Real-time Android games have a few threads to worry about. You can't block up the main UI thread because it's needed by the OS. If you block it, even for a second, your app will be deemed unresponsive and users will get the dreaded "Force Close or Wait" dialog. If your game doesn't do anything in a logic or main thread then you should be in the clear. If you do use a main thread for your game and run it as fast as it can go, as is the case with 2D games that draw to the canvas or 3D games that simply have a lot of game logic to process, you may want to think about how you're handling your input.
The Android Developer's Challenge 2 has begun. The judging application is available for download on the market. If you're not familiar, the ADC is a contest sponsored by Google in which developers submit apps and games for Android. Apps are initially judged by users for a first round. Later, Google judges will be responsible for 60% of the score. The top 3 apps for any given category get a cash prize. An early version of one of my games, Light Racer 3D, is in this contest. Good luck to everyone who entered and thanks to Google for running it!
Light Racer 3D is complete! So much happened in the past 3 days that it's very difficult to write about one thing. I had decided on about day 9 to try to get Light Racer 3D finished in time for the Android Developer's Contest 2. It was a very ambitious goal, especially because that game was only partially working with about 25% of its total content just a day before. For 6 days I slept only about 4 hours per night and only took breaks when I absolutely had to. The hard work paid off because on Monday, Aug 31, we finished the game, submitted a trial version to the ADC and put the full version online on the Android market. I'm happy with how the game turned out, despite our lack of real artistic capability. While there are still a few bugs which will be fixed in a future version, the overall feel is good and the game is really fun.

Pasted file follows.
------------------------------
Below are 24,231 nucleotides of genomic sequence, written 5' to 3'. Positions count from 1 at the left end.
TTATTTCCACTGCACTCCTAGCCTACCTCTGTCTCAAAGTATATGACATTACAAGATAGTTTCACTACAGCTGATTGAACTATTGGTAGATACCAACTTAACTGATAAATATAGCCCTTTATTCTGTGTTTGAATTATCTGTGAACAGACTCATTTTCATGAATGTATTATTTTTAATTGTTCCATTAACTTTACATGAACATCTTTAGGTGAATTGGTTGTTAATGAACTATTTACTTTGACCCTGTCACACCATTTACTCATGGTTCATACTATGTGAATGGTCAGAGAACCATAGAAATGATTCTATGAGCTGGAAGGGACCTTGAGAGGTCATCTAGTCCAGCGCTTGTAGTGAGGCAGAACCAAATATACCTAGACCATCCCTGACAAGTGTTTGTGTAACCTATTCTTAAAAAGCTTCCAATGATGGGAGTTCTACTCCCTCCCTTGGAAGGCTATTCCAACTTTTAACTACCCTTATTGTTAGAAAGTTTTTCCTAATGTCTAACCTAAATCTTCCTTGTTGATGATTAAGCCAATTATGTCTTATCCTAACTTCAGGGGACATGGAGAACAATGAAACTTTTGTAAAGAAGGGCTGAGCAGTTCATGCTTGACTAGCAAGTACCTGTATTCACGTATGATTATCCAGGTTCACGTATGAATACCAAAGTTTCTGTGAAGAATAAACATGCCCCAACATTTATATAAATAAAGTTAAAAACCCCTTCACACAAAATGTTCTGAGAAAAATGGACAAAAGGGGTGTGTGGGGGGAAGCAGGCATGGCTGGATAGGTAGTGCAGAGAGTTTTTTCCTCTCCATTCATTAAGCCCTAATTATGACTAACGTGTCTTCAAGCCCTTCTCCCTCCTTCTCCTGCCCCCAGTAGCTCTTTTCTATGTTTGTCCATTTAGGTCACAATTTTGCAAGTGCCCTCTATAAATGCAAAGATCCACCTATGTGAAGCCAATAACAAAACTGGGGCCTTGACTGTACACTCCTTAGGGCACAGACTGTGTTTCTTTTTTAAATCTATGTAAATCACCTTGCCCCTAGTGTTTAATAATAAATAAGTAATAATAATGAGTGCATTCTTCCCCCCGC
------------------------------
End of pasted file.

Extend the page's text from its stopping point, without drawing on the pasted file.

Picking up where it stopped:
Turning 90 degreees in an instant is hard on human eyes. After the game was working, I decided that the camera needs to be active and quick but also needs to be limited to a certain amount of movement. I added 4 camera modes to the world renderer: Above, Behind player, Beside player and Spinning. I then added the same code that I use to control player movement to the camera. Now, for every frame rendered, the camera checks where it is supposed to be, then tries to move there at the rate that I defined. I also really liked the way that the original F-Zero for SNES did the overhead view and zoom down to behind the player, so I added a similar sort of effect to the level intros. Besides camera work, there was a lot of modeling and texturing happening. None of us are very good at 3D modelling but by the end of the 2 days, we had already learned several tricks. All it takes is an ADC2 deadline to make you learn fast!